Whenever I ask executives how they should make an organisation more entrepreneurial, more customer-focused or simply more profitable they virtually always come back with: “incentivize people”.
Reward people for their ideas, their efforts and initiatives and they will deliver.
But always, when I ask them, if you would be on a fixed salary, would you still do your best to come up with new ideas, be entrepreneurial and deliver the best value you can for your customers? And then the answer is, invariably, “yes I would, because I don’t do it for the money”. Then people say they like being good at what they do, initiate new things, and deliver customers the best they possibly can.
But why do we always assume that other people are motivated – and motivated only – by money, and the way to get them to do stuff is by financially incentivizing them, but we? no we do things out of intrinsic motivation, because we want to do the best we can and contribute to the success of our firm. Is everybody really so different from us?
If you hadn’t noticed: that was a rhetorical question.
So why do we assume other people are only motivated by money? My guess is it goes back to why we organise our firms the way we do. How we, in our society, organise our companies is basically based on two sources: 1) The Roman army (i.e. a hierarchy with unity of command), 2) economics.
Economics has had a huge influence on how we govern our firms. For example, the use of stock options to incentivize and reward top managers comes straight out of “agency theory”, and the spread of this practice has been linked to the spread of “agency theorists” across business schools in the US after which, gradually, the phenomenon started to diffuse. And there are other examples.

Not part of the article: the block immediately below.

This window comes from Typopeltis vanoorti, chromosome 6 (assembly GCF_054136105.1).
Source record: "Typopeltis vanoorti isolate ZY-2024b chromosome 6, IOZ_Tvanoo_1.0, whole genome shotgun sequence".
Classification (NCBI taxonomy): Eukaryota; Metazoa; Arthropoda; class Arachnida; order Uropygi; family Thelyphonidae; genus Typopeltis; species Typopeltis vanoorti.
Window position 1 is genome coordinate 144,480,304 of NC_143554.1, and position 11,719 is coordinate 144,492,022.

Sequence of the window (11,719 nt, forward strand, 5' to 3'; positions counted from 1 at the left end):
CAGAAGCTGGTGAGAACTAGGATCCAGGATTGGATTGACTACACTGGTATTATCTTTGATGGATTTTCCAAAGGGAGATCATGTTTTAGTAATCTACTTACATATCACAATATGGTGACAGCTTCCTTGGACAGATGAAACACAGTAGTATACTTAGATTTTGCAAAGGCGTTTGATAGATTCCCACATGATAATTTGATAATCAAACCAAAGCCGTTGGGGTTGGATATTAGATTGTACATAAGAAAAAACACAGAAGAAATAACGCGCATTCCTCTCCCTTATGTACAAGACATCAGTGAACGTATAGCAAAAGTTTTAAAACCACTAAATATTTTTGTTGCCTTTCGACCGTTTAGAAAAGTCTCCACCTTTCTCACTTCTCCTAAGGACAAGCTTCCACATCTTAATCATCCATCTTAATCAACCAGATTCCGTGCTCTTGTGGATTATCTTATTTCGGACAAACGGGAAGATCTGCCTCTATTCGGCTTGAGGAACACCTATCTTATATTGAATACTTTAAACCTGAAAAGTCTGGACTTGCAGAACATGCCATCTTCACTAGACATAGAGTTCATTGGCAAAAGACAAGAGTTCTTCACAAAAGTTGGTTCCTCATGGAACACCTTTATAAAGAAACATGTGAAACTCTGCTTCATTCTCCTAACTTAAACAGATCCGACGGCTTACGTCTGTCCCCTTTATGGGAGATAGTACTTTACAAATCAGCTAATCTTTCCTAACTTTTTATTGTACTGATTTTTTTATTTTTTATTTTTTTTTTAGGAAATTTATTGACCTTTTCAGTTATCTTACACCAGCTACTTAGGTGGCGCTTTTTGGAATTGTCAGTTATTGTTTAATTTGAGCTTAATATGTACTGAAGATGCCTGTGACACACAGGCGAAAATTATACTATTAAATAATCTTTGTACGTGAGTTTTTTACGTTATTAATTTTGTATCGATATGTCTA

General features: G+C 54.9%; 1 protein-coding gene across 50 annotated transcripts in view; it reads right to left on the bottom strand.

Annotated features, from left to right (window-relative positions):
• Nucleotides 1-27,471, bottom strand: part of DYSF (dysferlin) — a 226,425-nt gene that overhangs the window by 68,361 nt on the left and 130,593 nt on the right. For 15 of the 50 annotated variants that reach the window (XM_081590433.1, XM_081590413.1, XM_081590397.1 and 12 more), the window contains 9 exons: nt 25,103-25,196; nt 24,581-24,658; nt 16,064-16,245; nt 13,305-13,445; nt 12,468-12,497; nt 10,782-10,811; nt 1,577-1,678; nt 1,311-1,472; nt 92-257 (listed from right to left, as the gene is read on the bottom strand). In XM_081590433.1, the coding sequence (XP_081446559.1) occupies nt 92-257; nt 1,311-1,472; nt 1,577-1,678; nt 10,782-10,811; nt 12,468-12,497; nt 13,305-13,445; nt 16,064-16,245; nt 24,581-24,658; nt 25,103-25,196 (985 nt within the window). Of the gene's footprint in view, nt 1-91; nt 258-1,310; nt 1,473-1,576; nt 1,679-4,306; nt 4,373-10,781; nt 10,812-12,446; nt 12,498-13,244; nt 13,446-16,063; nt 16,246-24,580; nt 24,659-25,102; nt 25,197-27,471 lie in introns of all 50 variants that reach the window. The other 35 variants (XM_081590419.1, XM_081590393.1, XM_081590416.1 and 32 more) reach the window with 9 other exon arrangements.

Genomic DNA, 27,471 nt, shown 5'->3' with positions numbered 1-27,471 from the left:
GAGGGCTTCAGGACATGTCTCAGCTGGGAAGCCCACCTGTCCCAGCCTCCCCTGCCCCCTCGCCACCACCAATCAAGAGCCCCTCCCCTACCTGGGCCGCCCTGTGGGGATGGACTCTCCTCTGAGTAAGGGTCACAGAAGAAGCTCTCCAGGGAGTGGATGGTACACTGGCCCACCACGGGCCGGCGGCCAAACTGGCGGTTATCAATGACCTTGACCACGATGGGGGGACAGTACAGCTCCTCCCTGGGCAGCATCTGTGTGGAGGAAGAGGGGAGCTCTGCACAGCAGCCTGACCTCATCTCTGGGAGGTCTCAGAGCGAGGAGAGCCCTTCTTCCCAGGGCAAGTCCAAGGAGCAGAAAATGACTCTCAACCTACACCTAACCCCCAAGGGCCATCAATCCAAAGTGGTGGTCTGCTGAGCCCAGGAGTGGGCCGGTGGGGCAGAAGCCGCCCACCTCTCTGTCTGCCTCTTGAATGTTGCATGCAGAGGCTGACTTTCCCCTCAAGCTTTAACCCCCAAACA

Yet, economics – including agency theory – works from the assumption that people are rational and self-interested. The will work if they get rewarded for it. But if they don’t receive a direct reward or nobody can really observe their efforts, they will “shirk” and be lazy. Under this logic, indeed, you have to incentivize people; otherwise they won’t do a thing.
And I guess to some extent, we are indeed rational and self-interested, and hence motivated by money. However, there is another fundamental aspect to our human nature, one which through millions of years of evolution has made us the way we are: we like being part of a community and contribute to the well-being of that group.
Because we, humans, evolved as being part of a tribe. And people who were purely self-interested, shirking and lazy would be kicked out of the tribe, clubbed to death, if not consumed for dinner. So our gene base evolved into making us a bit self-interested but equally also community-lovers. Our deep human nature is that we all like doing things not only for our direct individual reward but also because it contributes to the community that we are part of. This community used to our tribe. Nowadays, it is often our organisation.
And if you, as a manager (i.e., headman) manage to tap into that deep fundamental need among your employees, you can build a powerful firm indeed. People love to do stuff that strengthens their firm, fulfils them with pride, and makes us feel stronger as a whole. We don’t need to be financially incentivized to do that; it’s our human nature.